3. Determine your timetable. Contrary to popular belief, cloud projects aren’t sprints. They’re more like journeys over time. Plan accordingly. Because cloud technology is transformative, it’s best to define your early experiments on a quarterly basis. Learn from this set, make the necessary adjustments and then move on to the next. The goal is to create a learning organization that gains control over time and improves based on data and experience.
4. Establish success factors. Ask yourself, “What will success look like?” Are you hoping to improve the agility of the development process? Or maybe you want to increase the availability of your applications or enhance remote collaboration? Define achievement, and know how you’ll measure progress, too. Establishing realistic goals and identifying metrics will help you find the solution that meets not only your needs, but also your budget and your payback timeframe.
5. Define data and application security. All too often, companies overlook this critical responsibility. Do your due diligence and thoughtfully determine whom you can trust to use the cloud. Then, empower them. Here are questions that need unambiguous answers: What roles will team members take in the cloud model? Is everyone clear about the nature of the application and data they are planning to bring to the cloud? Do they know how to protect your data? Do they understand your password policies? When you’re up front about these security factors early on, you create a solid foundation for cloud success — and your own peace of mind.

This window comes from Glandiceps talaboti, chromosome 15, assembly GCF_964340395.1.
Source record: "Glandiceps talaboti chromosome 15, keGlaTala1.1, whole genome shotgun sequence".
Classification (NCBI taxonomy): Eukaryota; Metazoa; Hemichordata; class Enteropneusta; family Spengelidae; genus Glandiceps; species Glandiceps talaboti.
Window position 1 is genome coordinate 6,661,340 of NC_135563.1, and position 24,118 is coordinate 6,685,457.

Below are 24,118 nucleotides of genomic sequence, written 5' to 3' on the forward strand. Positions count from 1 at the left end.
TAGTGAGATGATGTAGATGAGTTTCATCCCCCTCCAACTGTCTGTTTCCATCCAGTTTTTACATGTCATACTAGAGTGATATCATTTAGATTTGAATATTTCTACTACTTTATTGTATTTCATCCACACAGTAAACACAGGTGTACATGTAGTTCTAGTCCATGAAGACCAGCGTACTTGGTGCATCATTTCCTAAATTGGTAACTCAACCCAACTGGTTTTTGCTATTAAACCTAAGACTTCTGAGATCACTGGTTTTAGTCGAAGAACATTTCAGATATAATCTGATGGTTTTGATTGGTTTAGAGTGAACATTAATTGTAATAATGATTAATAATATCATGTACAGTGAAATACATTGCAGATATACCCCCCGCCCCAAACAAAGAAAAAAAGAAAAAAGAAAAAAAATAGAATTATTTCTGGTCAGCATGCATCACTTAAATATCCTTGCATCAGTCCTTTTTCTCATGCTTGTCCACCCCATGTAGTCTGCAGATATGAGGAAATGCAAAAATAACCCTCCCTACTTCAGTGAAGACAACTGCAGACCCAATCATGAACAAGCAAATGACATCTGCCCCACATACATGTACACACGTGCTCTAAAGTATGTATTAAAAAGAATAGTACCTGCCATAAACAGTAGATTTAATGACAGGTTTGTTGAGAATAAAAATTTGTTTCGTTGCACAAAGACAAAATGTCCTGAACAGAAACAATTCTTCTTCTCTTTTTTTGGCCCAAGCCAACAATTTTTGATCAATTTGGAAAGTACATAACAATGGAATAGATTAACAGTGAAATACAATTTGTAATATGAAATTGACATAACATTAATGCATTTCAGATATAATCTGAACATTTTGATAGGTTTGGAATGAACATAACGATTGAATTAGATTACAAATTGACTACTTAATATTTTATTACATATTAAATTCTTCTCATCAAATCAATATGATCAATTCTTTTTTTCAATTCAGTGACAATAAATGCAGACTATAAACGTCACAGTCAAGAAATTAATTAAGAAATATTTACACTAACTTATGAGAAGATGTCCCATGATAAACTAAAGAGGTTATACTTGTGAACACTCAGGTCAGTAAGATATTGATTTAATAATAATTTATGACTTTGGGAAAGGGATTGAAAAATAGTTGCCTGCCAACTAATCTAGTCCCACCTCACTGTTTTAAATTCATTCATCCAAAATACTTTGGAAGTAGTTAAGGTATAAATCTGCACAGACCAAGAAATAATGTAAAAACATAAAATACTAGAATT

Your Provider’s 5 Responsibilities
If you want better cloud control, be sure your cloud provider offers the following:
1. Self-service solutions. Waiting equals wasted time and money, so look for cloud offers that are ready to go from day one. Ask if the solution you are considering can immediately implement the applications and business process you have in mind, or if the provider requires you to rewrite the app or change the process.
You’ll also need to know if users will require training, or if they can be empowered with a self-service Web interface. Answers to these questions can determine whether adoption is rapid and smooth or slow and bumpy.
2. Scale and speed. A well-architected cloud solution delivers the unique combination of scale and speed. It provides the resources at a scale you need, with on-demand responsiveness. This combination will enable your team to run multiple instances in parallel, snapshot, suspend/resume, publish, collaborate, and accelerate the business cycle.